Smoking During Pregnancy


ORLANDO, Fla. (Ivanhoe Newswire) — Nearly nine percent of pregnant women still smoke during their pregnancy. Now, scientists are finding the effects of this unhealthy habit may be worse, and more long-term, than they ever thought.

Everyone has heard smoking is bad for your health. But lighting up while pregnant may be more harmful than previously thought! In a new study, researchers found even a small amount of cigarettes during pregnancy can be serious.

“We found that just smoking a single cigarette a day during pregnancy doubles your risk of sudden unexpected infant death,” explained Tatiana M. Anderson, PhD, a neuroscientist at Seattle Children’s Research Institute.

An experiment in animals found smoking during pregnancy may even affect future generations. Scientists discovered that second-hand smoke not only damaged the lung development of fetuses, but also second-generation animals that had never been exposed to smoke. Other research has linked smoking during pregnancy to birth defects, asthma, bronchitis, ear infections, and pneumonia.

“It’s become more real to me that this is something that’s unacceptable and it’s something that we need to change,” shared John Kahan.

A change your children, and maybe even grandchildren, might thank you for one day.

Currently, the FDA is proposing 13 new warnings for cigarette packs and ads, which include two danger notices on the effects of smoking and children. One states: “Smoking during pregnancy stunts fetal growth” and the other reads: “Tobacco smoke can harm your children.”

Contributors to this news report include: Julie Marks, Producer; and Roque Correa, Editor.

REPORT #2810

BACKGROUND: Studies show that 12 to 20 percent of pregnant women smoke, and over 1,000 babies in the U.S. die each year because their mothers smoked while pregnant. When someone smokes, they inhale poisons such as nicotine, lead, arsenic, and carbon monoxide. These poisons get into the placenta, which is the tissue that connects a mother to her baby and sends oxygen and nutrients and eliminates wastes. These poisons keep the baby from getting the proper supply of nutrients and oxygen that he or she needs to grow. Women who smoke have more difficulty becoming pregnant and have a higher risk of never becoming pregnant, and studies also suggest a relationship between tobacco and miscarriage. Smoking can cause tissue damage in the unborn baby, particularly in the lung and brain, suggesting a link between maternal smoking and cleft lip.

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HEALTH RISKS TO THE BABY : According to the American Lung Association, smoking during pregnancy is estimated to account for 20 to 30 percent of low-birth-weight babies, 14 percent of preterm deliveries, and about 10 percent of all infant deaths. New studies have shown that if a woman is around second-hand smoke during pregnancy, there are added risks and a greater chance of having a baby that weighs too little and having health problems. Smoking during pregnancy can cause a baby to have more colds, lung problems, learning disabilities, and physical growth problems. And, if a mother continues to smoke after the baby is born, the baby is susceptible to more colds, coughs, and middle-ear infections because babies have very small lungs, and smoke from cigarettes makes it harder for them to breathe. This can cause the baby to get bronchitis and even pneumonia. Recent studies are now linking babies and young children who are exposed to third-hand smoke, having an increased risk of asthma, breathing problems, learning disabilities and cancer. Third-hand smoke is made up of gases and toxins that remain in people’s clothes and hair, in carpet, furniture, and drapes. Because brains are still developing in babies and young children, they are more susceptible to these toxins.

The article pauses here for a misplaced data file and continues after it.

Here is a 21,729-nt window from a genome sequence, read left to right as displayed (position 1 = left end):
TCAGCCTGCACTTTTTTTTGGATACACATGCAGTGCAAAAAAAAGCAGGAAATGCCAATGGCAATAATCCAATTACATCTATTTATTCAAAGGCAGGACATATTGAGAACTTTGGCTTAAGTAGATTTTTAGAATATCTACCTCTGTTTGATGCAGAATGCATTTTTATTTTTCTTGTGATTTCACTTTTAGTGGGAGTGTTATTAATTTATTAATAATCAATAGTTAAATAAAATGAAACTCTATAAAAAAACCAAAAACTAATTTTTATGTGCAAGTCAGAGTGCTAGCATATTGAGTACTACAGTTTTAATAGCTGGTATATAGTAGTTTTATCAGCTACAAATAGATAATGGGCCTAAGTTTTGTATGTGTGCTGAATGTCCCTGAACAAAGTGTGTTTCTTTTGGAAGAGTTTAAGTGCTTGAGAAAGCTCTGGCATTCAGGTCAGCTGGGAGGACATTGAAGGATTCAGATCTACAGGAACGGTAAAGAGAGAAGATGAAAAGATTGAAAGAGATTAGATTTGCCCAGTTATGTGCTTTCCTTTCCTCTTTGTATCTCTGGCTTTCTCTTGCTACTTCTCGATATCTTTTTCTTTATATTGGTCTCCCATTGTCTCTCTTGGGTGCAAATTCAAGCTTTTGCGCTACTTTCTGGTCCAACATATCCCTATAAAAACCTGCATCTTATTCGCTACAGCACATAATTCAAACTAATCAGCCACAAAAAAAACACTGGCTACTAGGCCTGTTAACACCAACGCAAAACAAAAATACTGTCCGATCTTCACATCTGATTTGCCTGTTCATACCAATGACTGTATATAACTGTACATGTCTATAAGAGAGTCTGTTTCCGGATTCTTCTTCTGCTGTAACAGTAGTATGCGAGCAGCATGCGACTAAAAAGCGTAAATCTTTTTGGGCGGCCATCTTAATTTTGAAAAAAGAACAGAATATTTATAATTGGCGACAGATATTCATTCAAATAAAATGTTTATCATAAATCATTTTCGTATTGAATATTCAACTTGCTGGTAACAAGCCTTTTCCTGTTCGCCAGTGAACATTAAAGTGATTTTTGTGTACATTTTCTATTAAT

MARIJUANA USE AND PREGNANCY RESEARCH: More research is needed on how marijuana use during pregnancy could impact the health and development of infants, especially given changing policies about access to marijuana. One study found that about 20% of pregnant women 24-years-old and younger screened positive for marijuana. There is currently no human research connecting marijuana use to the chance of miscarriage, although animal studies indicate that the risk for miscarriage increases if marijuana is used early in pregnancy. Some associations have been found between marijuana use during pregnancy and future developmental and hyperactivity disorders in children. Research has also shown that pregnant women who use marijuana have a 2.3 times greater risk of stillbirth. Given the potential of marijuana to negatively impact the developing brain, the American College of Obstetricians and Gynecologists recommends that obstetrician-gynecologists counsel women against using marijuana while trying to get pregnant, during pregnancy, and while they are breastfeeding.


* For More Information, Contact:

Lindsay Kurs, Public Relations

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